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Submission + - US Should Use Trampolines to Get Astronauts to the ISS Suggests Russian Official

Hugh Pickens DOT Com writes: The Washington Post reports that Russia's Deputy Prime Minister Dmitry Rogozin has lashed out again, this time at newly announced US ban on high-tech exports to Russia suggesting that "after analyzing the sanctions against our space industry, I propose the US delivers its astronauts to the ISS with a trampoline." Rogozin does actually have a point, although his threats carry much less weight than he may hope. Russia is due to get a $457.9 million payment for its services soon and few believe that Russia would actually give it up. Plus, as Jeffrey Kluger noted at Time Magazine, Russia may not want to push the United States into the hands of SpaceX and Orbital Sciences, two private American companies that hope to be able to send passengers to the station soon. SpaceX and Orbital Sciences have already made successful unmanned resupply runs to the ISS and both are also working on upgrading their cargo vehicles to carry people. SpaceX is currently in the lead and expects to launch US astronauts, employed by SpaceX itself, into orbit by 2016. NASA is building its own heavy-lift rocket for carrying astronauts beyond low-Earth orbit, but it won’t be ready for anything but test flights until after 2020. "That schedule, of course, could be accelerated considerably if Washington gave NASA the green light and the cash," says Kluger. "America’s manned space program went from a standing start in 1961 to the surface of the moon in 1969—eight years from Al Shepard to Tranquility Base. The Soviet Union got us moving then. Perhaps Russia will do the same now."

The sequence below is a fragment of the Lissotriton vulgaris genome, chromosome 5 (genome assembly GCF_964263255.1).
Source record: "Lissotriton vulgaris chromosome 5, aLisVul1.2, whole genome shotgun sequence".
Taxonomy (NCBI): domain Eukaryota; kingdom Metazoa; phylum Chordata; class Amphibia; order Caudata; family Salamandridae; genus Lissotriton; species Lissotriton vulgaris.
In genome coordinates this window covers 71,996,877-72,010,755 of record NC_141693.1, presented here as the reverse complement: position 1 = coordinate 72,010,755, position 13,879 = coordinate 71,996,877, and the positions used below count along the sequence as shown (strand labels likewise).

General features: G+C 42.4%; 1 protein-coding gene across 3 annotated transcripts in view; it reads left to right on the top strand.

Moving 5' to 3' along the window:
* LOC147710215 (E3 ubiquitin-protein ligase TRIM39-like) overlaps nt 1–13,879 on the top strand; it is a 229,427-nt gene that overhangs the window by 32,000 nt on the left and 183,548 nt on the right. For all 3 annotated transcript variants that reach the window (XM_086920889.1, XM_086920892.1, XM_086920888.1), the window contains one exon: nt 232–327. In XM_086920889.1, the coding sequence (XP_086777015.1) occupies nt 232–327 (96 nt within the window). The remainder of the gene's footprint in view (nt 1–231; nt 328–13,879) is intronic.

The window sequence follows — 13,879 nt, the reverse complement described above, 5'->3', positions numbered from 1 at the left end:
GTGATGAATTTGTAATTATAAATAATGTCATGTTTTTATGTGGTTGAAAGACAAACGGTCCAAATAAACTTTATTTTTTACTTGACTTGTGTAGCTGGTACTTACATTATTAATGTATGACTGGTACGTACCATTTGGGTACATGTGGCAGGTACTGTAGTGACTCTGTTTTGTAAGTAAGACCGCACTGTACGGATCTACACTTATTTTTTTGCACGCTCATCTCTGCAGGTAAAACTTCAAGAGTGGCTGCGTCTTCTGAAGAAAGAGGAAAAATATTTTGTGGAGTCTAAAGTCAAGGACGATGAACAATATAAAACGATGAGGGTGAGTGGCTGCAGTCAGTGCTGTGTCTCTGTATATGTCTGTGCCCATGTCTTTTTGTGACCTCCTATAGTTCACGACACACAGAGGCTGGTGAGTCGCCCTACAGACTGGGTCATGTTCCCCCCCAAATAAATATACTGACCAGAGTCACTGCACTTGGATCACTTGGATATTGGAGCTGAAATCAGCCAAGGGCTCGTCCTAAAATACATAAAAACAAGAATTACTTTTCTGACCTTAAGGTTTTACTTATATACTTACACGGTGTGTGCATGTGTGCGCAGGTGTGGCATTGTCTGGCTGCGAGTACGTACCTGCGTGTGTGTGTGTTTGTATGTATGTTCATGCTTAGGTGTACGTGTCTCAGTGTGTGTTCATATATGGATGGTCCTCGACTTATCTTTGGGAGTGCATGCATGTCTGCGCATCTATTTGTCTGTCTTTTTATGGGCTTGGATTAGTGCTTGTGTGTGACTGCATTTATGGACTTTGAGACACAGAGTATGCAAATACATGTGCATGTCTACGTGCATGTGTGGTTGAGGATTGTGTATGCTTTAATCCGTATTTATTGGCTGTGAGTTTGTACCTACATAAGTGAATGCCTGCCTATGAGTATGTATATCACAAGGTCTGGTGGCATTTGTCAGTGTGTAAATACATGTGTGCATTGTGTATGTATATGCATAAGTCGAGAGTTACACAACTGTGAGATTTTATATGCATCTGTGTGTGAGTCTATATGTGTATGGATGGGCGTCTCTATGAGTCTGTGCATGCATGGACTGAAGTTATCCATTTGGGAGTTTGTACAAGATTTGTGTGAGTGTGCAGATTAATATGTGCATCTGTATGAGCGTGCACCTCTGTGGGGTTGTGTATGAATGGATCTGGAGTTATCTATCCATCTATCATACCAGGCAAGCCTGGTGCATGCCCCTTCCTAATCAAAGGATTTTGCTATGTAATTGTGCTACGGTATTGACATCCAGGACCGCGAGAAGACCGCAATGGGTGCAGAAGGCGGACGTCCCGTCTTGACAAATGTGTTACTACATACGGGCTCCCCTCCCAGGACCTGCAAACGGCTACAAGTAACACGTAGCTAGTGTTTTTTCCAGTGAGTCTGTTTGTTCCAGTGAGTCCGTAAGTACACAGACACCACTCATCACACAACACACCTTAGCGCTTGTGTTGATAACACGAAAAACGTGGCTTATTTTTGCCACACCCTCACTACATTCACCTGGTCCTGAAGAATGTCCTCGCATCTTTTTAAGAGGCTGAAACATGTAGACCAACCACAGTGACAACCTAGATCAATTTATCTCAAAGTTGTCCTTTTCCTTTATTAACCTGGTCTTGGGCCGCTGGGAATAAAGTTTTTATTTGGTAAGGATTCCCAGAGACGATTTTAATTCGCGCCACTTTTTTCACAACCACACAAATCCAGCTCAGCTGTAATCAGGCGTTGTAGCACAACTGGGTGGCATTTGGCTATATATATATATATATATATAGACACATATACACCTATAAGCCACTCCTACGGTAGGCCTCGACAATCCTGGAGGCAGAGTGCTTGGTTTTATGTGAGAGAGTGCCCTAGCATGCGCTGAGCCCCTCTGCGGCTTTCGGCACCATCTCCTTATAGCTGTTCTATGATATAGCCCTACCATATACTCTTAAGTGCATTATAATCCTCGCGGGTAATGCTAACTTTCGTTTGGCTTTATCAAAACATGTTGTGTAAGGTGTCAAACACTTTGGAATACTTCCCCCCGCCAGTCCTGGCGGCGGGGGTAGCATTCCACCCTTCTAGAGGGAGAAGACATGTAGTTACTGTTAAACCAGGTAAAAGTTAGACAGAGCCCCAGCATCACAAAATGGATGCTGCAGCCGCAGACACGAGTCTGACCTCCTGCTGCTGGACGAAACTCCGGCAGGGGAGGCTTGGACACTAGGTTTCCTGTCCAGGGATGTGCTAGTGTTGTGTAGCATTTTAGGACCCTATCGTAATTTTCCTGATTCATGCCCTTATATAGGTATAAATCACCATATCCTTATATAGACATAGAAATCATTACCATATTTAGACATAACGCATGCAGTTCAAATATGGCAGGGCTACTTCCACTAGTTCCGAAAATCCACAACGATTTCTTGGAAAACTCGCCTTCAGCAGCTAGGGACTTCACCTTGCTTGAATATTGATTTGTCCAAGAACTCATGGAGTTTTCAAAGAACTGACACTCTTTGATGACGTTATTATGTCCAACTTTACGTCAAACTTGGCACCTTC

Technology

Submission + - 10k Raspberry Pi units available in December (geek.com)

An anonymous reader writes: A tweet appeared from Raspberry Pi stating the launch of the $25 wasn't happening in November as expected. So I decided to investigate further and contacted Raspberry Pi to see what was going on. Eben Upton was kind enough to email me back and give us some good and bad news. The bad news is, we aren’t getting the $25 PC this month as expected. But that’s where the bad news ends as it is still arriving in 2011 for some people.

Eben confirmed that an order has been placed for 10,000 units, but they won’t arrive until the end of November. That means we will see Raspberry Pi go up for sale in December, but it won’t be a typical “get as many out the door as you can” launch. Those first 10k are earmarked for programmers as software is desperately required before a full consumer launch.

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We can found no scientific discipline, nor a healthy profession on the technical mistakes of the Department of Defense and IBM. -- Edsger Dijkstra

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